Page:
Summer Gas Saving Tips Part 3

Welcome back for the third and final part of our 3-part blog series on summer gas saving tips. We hope that you’ve enjoyed the series so far and that some of the tips that we have brought you have already started helping you to increase your MPG, lower that sting at the pump and have a great first week of summer. So without further prattling, here’s part 3. Enjoy

Before you pack up the car and the kids to go to a specific stop, shop, business or restaurant, make sure that you know the hours that they’re open. There are few things worse than making a long drive crammed in the car with a bunch of excited kids only to find out that it’s closed when you arrive. (Trust us, we know.) Do yourself a favor and call ahead to wherever it is that you want to go and save yourself a lot of gas and a big headache.

Most newer smart phones have a GPS navigation system built-in, something that you should definitely use if you’re going somewhere for the first time or somewhere off the beaten path. If you don’t have a GPS system, make sure that you either have directions that are well written or a map of your destination. Remember how we said that getting somewhere and it being closed was the worst thing that could happen? Going somewhere and getting lost four hours (or days!) along the way is almost as bad.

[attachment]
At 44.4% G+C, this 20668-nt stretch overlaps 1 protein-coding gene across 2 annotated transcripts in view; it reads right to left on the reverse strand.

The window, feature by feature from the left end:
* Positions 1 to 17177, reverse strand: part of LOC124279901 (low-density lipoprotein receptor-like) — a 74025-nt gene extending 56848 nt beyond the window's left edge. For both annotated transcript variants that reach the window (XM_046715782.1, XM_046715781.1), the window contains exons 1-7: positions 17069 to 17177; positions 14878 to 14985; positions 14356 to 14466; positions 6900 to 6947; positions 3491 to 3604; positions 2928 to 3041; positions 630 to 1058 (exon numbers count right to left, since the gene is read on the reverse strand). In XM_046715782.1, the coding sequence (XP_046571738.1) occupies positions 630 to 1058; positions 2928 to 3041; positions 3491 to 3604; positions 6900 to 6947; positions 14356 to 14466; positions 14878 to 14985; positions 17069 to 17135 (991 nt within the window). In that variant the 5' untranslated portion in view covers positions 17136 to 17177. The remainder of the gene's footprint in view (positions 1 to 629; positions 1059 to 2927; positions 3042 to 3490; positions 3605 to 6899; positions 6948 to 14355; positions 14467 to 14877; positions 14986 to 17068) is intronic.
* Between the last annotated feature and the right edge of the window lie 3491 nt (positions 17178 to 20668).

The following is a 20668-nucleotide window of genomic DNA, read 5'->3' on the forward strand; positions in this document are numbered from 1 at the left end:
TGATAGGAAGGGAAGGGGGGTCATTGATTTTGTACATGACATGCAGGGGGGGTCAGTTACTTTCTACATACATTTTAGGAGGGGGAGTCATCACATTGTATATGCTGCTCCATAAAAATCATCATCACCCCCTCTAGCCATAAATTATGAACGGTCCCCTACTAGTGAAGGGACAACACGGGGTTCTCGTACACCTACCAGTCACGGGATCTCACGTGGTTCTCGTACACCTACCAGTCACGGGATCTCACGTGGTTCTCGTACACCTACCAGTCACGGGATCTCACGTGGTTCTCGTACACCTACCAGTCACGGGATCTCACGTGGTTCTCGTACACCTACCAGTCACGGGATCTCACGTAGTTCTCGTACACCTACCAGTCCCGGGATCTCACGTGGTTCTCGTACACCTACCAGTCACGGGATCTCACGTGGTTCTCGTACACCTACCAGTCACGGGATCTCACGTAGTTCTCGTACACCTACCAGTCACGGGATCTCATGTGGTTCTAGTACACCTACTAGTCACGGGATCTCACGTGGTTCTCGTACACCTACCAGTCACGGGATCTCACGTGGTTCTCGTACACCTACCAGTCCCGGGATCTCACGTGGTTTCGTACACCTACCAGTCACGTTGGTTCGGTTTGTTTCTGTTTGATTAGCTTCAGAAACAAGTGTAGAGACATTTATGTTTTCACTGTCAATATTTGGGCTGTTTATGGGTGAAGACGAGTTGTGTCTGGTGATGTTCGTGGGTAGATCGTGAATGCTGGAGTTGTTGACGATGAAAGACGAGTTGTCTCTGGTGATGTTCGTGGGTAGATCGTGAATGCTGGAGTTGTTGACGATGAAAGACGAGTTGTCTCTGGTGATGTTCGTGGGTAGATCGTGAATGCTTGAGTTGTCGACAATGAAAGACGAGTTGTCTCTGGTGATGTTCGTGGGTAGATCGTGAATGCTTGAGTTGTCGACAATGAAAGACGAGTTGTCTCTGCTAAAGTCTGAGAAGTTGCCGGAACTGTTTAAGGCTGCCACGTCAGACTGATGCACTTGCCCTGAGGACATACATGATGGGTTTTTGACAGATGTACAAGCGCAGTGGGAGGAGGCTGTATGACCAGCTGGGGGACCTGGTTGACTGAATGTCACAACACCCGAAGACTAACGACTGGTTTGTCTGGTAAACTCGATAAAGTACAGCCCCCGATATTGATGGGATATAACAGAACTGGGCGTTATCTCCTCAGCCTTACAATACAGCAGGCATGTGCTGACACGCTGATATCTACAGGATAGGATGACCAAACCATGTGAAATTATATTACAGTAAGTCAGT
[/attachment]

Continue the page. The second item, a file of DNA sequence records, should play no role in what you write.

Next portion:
If you’re going to be making a large purchase, like a new car, appliance, furniture and so forth, do as much research online as you can before getting in the car. You may very well find the best price ahead of time and only have to go to one store or one dealership rather than several, saving time and gas in the process. Even better, there are several apps available that will tell you exactly where the best price to be found on your particular item is located. In many cases, it may be through an online retailer, eliminating the need to use your car at all.

Many of your local businesses have inexpensive or free delivery services. When possible, you can let them do the driving while you relax at home, saving wear and tear on your car and gasoline at the same time

Unless you have to be somewhere at a specific time, try to avoid driving during peak hours, when the chances that you will get stuck in traffic are much greater. This will save you gas and also a lot of frustration.

If you have several errands that you need to do, or several places to bring the kids, try and do them all in one big trip rather than making several smaller trips. If you’re going to do this, think about where you need to go ahead of time so that you can also plan out the best, shortest route.